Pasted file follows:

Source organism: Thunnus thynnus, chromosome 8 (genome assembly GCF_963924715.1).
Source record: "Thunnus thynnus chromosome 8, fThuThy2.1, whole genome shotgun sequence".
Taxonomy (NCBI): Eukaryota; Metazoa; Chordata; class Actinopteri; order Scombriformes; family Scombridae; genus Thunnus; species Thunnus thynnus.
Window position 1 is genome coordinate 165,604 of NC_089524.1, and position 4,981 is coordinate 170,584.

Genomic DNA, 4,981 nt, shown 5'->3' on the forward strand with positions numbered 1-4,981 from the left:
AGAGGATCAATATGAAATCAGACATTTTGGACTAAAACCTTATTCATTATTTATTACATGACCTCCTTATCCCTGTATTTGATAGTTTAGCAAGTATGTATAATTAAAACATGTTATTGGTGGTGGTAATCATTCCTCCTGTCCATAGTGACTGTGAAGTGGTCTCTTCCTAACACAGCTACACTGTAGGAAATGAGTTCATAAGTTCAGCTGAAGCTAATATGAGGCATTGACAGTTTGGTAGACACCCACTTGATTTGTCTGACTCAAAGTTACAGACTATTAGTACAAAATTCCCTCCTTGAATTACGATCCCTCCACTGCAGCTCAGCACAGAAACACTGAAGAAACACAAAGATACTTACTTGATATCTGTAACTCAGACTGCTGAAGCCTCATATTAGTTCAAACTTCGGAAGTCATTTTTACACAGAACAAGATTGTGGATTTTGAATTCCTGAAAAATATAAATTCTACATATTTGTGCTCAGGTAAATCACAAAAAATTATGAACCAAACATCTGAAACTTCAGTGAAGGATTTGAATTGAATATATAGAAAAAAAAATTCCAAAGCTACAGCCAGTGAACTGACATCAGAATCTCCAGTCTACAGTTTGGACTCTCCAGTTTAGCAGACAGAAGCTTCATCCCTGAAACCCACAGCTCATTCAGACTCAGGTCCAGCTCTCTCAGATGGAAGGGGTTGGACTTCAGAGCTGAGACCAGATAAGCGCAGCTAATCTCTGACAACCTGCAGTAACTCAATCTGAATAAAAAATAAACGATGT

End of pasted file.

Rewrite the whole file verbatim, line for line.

Source organism: Thunnus thynnus, chromosome 8 (genome assembly GCF_963924715.1).
Source record: "Thunnus thynnus chromosome 8, fThuThy2.1, whole genome shotgun sequence".
Taxonomy (NCBI): Eukaryota; Metazoa; Chordata; class Actinopteri; order Scombriformes; family Scombridae; genus Thunnus; species Thunnus thynnus.
Window position 1 is genome coordinate 165,604 of NC_089524.1, and position 4,981 is coordinate 170,584.

Genomic DNA, 4,981 nt, shown 5'->3' on the forward strand with positions numbered 1-4,981 from the left:
AGAGGATCAATATGAAATCAGACATTTTGGACTAAAACCTTATTCATTATTTATTACATGACCTCCTTATCCCTGTATTTGATAGTTTAGCAAGTATGTATAATTAAAACATGTTATTGGTGGTGGTAATCATTCCTCCTGTCCATAGTGACTGTGAAGTGGTCTCTTCCTAACACAGCTACACTGTAGGAAATGAGTTCATAAGTTCAGCTGAAGCTAATATGAGGCATTGACAGTTTGGTAGACACCCACTTGATTTGTCTGACTCAAAGTTACAGACTATTAGTACAAAATTCCCTCCTTGAATTACGATCCCTCCACTGCAGCTCAGCACAGAAACACTGAAGAAACACAAAGATACTTACTTGATATCTGTAACTCAGACTGCTGAAGCCTCATATTAGTTCAAACTTCGGAAGTCATTTTTACACAGAACAAGATTGTGGATTTTGAATTCCTGAAAAATATAAATTCTACATATTTGTGCTCAGGTAAATCACAAAAAATTATGAACCAAACATCTGAAACTTCAGTGAAGGATTTGAATTGAATATATAGAAAAAAAAATTCCAAAGCTACAGCCAGTGAACTGACATCAGAATCTCCAGTCTACAGTTTGGACTCTCCAGTTTAGCAGACAGAAGCTTCATCCCTGAAACCCACAGCTCATTCAGACTCAGGTCCAGCTCTCTCAGATGGAAGGGGTTGGACTTCAGAGCTGAGACCAGATAAGCGCAGCTAATCTCTGACAACCTGCAGTAACTCAATCTGAATAAAAAATAAACGATGT